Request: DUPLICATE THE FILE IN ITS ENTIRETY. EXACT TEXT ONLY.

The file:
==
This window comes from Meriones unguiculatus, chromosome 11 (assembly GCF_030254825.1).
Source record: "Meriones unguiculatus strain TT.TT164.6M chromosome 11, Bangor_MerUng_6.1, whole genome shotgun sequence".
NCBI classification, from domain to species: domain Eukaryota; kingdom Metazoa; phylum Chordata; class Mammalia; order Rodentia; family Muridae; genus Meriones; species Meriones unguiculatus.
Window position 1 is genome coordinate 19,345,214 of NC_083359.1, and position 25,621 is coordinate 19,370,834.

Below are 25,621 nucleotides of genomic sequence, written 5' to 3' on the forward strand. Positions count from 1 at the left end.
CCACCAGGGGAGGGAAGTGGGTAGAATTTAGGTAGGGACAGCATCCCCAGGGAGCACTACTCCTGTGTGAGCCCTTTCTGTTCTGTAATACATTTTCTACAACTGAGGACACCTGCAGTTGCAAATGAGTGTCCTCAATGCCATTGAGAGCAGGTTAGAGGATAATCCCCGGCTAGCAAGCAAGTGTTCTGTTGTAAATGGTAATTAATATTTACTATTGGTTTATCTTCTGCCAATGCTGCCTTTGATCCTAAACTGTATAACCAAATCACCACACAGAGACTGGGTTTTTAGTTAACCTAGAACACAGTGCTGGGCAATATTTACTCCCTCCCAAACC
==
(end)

This window comes from Meriones unguiculatus, chromosome 11 (assembly GCF_030254825.1).
Source record: "Meriones unguiculatus strain TT.TT164.6M chromosome 11, Bangor_MerUng_6.1, whole genome shotgun sequence".
NCBI classification, from domain to species: domain Eukaryota; kingdom Metazoa; phylum Chordata; class Mammalia; order Rodentia; family Muridae; genus Meriones; species Meriones unguiculatus.
Window position 1 is genome coordinate 19,345,214 of NC_083359.1, and position 25,621 is coordinate 19,370,834.

Below are 25,621 nucleotides of genomic sequence, written 5' to 3' on the forward strand. Positions count from 1 at the left end.
CCACCAGGGGAGGGAAGTGGGTAGAATTTAGGTAGGGACAGCATCCCCAGGGAGCACTACTCCTGTGTGAGCCCTTTCTGTTCTGTAATACATTTTCTACAACTGAGGACACCTGCAGTTGCAAATGAGTGTCCTCAATGCCATTGAGAGCAGGTTAGAGGATAATCCCCGGCTAGCAAGCAAGTGTTCTGTTGTAAATGGTAATTAATATTTACTATTGGTTTATCTTCTGCCAATGCTGCCTTTGATCCTAAACTGTATAACCAAATCACCACACAGAGACTGGGTTTTTAGTTAACCTAGAACACAGTGCTGGGCAATATTTACTCCCTCCCAAACC